The Secret To Kim K.'s Lasting Fame, And Why Lindsay, Paris, and Britney All Flamed Out
During their reign in the early-to-mid aughts, three young women wore the beleaguered crowns of their respective realms: Britney Spears had pop music, Lindsay Lohan had acting, and Paris Hilton had being famous. They built up frantically loyal fan bases, were hounded by paparazzi, and left frenzies in their wakes.
And then, as if all three had signed deals with the devil that had the same expiration date, the first half of 2007 saw the trio's collective collapse, the downhill tumble from aspirational avatars of modern celebrity to tragic illustrations of its myriad pitfalls. As they respectively retreated to psychiatric care, rehab, and prison, they left a void perfectly suited for another young woman to fill: Kim Kardashian.
On Oct. 14, 2007, E! debuted Keeping Up with the Kardashians and Kim, who, until then, had spent her life in the shadow of celebrity, brought her family to a kind of pervasive fame once reserved for royalty and people with, like, actual talents. But the 27-year-old closet organizer and jewelry blow drier had no intention of merely following her predecessors’ ill-fated paths of fame. She would learn from their mistakes and blaze a new, more foolproof way forward.
But first came the crumbling of the past guard: The first crack appeared in January 2007, when Lindsay Lohan -- who shot from moderately successful child star of 1998's The Parent Trap to teen icon after 2004's Mean Girls -- entered rehab for the first time to address her struggles with drugs and alcohol; she would serve twomore stints that year. In July, I Know Who Killed Me, a thriller in which she played a stripper, a role she’d reportedly hoped would help her transition into a real adult actor at the age of 21, opened to an abysmal reception from both critics and moviegoers.
Meanwhile, on the night of February 16, Britney Spears entered a salon in Tarzana, California, and shaved all the hair off her head. The now-infamous paparazzi photos of Spears gleefully touching a razor to her scalp and later, fully shorn, threatening a photographer with a brandished umbrella, replaced her long-standing image as the simultaneously naughty-but-innocent pop star and marked her as a damaged soul who would probably have been far better off had she never gotten that first gig on The Mickey Mouse Club and just stayed home in Louisiana.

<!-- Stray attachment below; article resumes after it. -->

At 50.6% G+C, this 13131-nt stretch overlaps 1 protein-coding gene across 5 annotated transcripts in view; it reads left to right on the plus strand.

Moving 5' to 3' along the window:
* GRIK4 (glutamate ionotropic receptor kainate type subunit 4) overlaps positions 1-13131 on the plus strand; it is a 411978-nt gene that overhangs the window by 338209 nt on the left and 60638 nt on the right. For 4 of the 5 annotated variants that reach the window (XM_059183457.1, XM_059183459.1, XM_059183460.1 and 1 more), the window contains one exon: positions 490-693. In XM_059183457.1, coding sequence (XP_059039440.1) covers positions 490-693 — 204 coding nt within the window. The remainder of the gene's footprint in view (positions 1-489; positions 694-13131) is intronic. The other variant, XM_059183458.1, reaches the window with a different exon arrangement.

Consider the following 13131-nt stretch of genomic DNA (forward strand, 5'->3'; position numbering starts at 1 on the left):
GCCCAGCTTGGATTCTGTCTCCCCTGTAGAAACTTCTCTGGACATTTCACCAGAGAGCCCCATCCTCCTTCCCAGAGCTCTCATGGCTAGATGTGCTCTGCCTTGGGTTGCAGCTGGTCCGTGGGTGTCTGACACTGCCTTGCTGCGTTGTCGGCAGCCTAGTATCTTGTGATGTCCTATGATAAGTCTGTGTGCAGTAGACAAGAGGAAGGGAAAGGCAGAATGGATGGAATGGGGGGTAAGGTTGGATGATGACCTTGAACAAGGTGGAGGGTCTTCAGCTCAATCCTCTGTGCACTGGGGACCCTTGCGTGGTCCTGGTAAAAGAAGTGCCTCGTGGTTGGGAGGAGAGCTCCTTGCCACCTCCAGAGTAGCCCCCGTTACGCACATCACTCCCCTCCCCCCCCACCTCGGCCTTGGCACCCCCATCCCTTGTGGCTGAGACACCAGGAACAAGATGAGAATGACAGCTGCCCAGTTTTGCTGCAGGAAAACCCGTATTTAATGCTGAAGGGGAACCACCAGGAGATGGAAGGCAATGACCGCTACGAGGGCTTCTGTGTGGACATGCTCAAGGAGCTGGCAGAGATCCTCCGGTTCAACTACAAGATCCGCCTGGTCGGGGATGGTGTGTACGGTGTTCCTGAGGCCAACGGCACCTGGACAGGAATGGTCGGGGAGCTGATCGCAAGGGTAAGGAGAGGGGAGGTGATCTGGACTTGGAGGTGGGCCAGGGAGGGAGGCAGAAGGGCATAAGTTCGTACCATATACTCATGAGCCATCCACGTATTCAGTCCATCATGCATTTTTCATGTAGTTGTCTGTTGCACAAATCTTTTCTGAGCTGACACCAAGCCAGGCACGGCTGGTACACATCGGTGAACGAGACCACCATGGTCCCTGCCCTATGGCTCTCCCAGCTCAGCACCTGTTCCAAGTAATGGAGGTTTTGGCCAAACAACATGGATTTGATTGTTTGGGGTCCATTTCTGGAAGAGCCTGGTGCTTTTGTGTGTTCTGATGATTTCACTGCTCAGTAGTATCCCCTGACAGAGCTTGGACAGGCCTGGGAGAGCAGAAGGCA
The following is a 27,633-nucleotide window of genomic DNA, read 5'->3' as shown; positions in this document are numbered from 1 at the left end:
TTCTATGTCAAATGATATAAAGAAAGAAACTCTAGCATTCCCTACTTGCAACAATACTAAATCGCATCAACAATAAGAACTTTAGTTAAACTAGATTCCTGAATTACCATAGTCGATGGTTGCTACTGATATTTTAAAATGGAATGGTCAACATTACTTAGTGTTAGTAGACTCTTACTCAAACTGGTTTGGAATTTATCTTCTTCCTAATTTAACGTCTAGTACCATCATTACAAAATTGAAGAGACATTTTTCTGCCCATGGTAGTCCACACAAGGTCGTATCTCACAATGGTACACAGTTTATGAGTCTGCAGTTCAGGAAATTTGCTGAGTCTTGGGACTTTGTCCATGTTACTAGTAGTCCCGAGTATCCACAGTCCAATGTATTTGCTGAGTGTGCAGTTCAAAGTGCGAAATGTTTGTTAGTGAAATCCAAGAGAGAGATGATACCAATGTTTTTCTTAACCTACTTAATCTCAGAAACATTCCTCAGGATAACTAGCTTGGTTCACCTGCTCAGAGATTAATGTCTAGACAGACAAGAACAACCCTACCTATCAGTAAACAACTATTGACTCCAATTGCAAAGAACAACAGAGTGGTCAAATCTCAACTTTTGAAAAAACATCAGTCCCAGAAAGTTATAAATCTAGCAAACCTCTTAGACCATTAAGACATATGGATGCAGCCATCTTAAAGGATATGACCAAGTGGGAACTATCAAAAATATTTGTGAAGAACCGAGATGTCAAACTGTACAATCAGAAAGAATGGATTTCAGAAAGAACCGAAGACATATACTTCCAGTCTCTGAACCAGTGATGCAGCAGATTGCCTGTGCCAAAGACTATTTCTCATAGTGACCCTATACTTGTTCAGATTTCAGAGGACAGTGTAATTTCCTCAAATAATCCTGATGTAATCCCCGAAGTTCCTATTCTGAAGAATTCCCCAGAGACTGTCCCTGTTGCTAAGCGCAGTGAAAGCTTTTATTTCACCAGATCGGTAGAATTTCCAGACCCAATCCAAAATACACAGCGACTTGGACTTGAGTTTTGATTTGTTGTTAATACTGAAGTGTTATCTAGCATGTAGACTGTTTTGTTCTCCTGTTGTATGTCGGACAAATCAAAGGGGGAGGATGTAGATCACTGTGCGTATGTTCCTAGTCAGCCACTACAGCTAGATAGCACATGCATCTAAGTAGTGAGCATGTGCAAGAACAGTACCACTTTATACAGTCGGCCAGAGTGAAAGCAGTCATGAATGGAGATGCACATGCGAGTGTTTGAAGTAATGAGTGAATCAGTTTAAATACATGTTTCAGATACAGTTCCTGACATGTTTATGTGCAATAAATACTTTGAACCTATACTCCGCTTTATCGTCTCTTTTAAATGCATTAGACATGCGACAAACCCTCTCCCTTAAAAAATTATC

And then came Paris Hilton, Kardashian's closest peer and most influential mentor. The two were childhood friends and fellow celebutantes who were often described as "socialite/party girls," came from wealthy families with famous last names, were romantically linked to famous men, had no discernible skill sets, and dealt with the releases of sex tapes just before the premieres of their reality shows. When Hilton's career was abruptly put on pause thanks to a DUI arrest, for which she took a glamorous mugshot and received a sentence of 45 days in jail (she served just over three weeks), Kardashian, who'd by then had a falling-out with her fellow nightlifer, took advantage of the vacuum in America’s yearning for a young, beautiful female icon to worship.
After hearing that Kardashian matriarch Kris Jenner was "interested in doing something with the family," Ryan Seacrest approached them with an idea for an Osbournes-like reality series. In August -- just two weeks after officially canceling Hilton's The Simple Life (and two weeks before Hilton's follow troubled celebutante costar Nicole Richie spent 82 minutes in jail herself) -- E! announced they would be picking up Keeping Up With the Kardashians. Two months later, on the eve of the show's premiere, New York Times reviewer Ginia Bellafante noted that Kim, the show's star, arrived at this point in her career "in the estimable way of the quattrocento masters: she apprenticed."
Learning how to become famous was the easy part. The most important lessons Kardashian learned from her foremothers were about how to stay in the spotlight. And the 10-plus years of breathless tabloid coverage that followed (from stories about countless failed marriages to Caitlyn Jenner's historic coming out and transition) is proof that she was taking notes.